The outer and inner fabrics are out of print RARE Joel Dewberry designer fabric. The outer is almond color with brown sparrows. The lining is burnt orange with a circular print. The brown is a beautiful Kona cotton, and the outer fabric has fusible fleece attached to it to give it strength and body. It has a magnetic snap closure, and a little pocket inside that's perfect for a cell phone or some keys.
The body of the bag is 7.5" high, and 12" wide at it's widest point. It's the standard buttercup bag size from the blog: madebyrae.blogspot.com.
Don't forget to make sure I have your email address, or have some obvious way of contacting you if you win. This was actually a problem in the last giveaway, because the person who was going to win did not leave her email address, and her google profile was private, and I had no means to tell her she won. So I picked another winner. Don't let that happen to you!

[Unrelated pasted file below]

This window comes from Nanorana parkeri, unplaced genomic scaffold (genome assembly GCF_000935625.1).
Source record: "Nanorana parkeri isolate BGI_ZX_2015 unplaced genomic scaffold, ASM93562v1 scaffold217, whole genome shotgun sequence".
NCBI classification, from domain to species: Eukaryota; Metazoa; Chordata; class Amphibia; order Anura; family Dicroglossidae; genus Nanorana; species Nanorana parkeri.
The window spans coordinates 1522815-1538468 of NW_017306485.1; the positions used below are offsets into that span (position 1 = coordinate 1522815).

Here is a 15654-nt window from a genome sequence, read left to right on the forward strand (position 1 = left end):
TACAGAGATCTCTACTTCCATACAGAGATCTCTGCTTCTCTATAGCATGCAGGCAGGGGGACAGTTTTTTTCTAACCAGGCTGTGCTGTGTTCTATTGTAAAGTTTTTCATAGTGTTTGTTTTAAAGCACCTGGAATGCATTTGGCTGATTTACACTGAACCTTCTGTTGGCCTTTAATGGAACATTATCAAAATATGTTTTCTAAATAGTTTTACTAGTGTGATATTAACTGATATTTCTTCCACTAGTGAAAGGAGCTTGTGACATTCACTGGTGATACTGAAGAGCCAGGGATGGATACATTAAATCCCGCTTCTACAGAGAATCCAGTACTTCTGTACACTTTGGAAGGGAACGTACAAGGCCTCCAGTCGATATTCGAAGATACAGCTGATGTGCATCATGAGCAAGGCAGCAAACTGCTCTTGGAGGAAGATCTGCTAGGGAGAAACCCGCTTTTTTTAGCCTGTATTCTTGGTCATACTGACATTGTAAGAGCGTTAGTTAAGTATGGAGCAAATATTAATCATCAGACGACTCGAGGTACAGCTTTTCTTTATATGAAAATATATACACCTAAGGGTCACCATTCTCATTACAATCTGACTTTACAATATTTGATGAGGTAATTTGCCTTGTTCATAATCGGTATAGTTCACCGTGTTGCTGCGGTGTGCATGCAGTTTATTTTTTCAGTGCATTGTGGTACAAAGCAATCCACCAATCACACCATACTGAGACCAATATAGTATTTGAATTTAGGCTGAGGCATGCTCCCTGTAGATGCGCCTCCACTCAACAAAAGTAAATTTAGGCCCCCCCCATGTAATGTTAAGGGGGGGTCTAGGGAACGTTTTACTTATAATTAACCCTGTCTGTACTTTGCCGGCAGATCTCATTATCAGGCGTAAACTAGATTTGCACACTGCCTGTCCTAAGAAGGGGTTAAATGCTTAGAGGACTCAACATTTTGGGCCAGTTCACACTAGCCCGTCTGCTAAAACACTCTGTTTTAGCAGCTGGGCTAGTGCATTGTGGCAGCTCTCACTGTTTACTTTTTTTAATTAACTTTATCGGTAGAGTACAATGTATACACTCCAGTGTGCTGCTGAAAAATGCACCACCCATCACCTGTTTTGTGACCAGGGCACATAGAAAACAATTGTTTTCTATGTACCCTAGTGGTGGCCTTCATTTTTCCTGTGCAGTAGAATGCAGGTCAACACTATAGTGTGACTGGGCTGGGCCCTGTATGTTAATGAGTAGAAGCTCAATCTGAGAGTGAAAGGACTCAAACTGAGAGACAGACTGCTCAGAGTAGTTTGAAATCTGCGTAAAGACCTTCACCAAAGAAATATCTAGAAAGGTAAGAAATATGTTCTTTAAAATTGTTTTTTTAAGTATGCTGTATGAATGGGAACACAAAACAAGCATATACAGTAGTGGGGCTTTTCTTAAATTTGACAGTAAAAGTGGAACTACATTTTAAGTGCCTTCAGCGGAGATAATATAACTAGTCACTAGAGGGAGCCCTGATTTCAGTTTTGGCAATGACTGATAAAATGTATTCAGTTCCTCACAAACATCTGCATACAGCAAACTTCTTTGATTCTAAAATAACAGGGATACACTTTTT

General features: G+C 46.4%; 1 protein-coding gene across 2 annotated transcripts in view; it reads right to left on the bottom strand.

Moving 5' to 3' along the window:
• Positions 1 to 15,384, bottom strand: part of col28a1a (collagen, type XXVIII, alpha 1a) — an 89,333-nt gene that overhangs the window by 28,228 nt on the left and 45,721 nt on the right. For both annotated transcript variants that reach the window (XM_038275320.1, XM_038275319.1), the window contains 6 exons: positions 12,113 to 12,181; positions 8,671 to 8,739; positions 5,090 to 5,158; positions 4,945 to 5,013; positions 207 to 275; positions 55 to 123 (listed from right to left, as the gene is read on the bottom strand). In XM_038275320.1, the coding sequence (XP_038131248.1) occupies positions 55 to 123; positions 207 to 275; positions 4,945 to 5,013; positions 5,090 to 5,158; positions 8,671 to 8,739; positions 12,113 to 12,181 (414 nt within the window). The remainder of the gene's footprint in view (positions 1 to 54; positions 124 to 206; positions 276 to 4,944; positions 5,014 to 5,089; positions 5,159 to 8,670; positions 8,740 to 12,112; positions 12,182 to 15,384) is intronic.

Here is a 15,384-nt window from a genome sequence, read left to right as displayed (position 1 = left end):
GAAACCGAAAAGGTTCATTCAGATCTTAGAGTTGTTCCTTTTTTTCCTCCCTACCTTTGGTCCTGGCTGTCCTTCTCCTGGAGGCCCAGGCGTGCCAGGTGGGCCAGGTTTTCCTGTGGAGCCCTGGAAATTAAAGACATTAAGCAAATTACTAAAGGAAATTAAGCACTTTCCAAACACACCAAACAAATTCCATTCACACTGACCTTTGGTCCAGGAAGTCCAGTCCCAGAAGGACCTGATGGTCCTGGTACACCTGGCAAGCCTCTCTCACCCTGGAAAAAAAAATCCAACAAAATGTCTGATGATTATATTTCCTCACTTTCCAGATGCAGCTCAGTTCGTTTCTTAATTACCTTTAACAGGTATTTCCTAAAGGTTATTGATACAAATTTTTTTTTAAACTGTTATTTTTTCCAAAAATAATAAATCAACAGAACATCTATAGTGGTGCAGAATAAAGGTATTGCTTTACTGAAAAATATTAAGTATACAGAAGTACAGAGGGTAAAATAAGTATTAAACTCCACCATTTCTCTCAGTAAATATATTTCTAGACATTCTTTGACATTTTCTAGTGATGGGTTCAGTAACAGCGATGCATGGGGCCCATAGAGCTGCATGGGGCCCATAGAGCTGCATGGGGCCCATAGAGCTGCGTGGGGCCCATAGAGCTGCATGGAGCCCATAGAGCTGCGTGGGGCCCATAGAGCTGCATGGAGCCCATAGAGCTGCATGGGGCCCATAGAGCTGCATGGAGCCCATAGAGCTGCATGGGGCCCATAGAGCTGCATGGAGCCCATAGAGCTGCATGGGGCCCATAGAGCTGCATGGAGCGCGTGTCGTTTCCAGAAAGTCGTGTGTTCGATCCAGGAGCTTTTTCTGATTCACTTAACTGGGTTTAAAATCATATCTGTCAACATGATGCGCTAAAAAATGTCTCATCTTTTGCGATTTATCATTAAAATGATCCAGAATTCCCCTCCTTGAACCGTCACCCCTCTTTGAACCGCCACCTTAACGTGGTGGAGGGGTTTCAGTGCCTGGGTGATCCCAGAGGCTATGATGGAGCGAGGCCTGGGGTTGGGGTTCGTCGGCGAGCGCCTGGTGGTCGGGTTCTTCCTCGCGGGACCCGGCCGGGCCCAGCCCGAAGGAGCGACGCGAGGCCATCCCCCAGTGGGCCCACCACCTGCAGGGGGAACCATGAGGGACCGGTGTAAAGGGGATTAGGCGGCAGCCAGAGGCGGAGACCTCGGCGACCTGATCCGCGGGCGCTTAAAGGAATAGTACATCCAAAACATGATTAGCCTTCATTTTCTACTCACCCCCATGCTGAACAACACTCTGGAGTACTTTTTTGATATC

One more bonus: if you win this bag, you will match me. I made myself a bag just like this one. If you've ever wanted to be a twin...there you go.
Good luck everyone!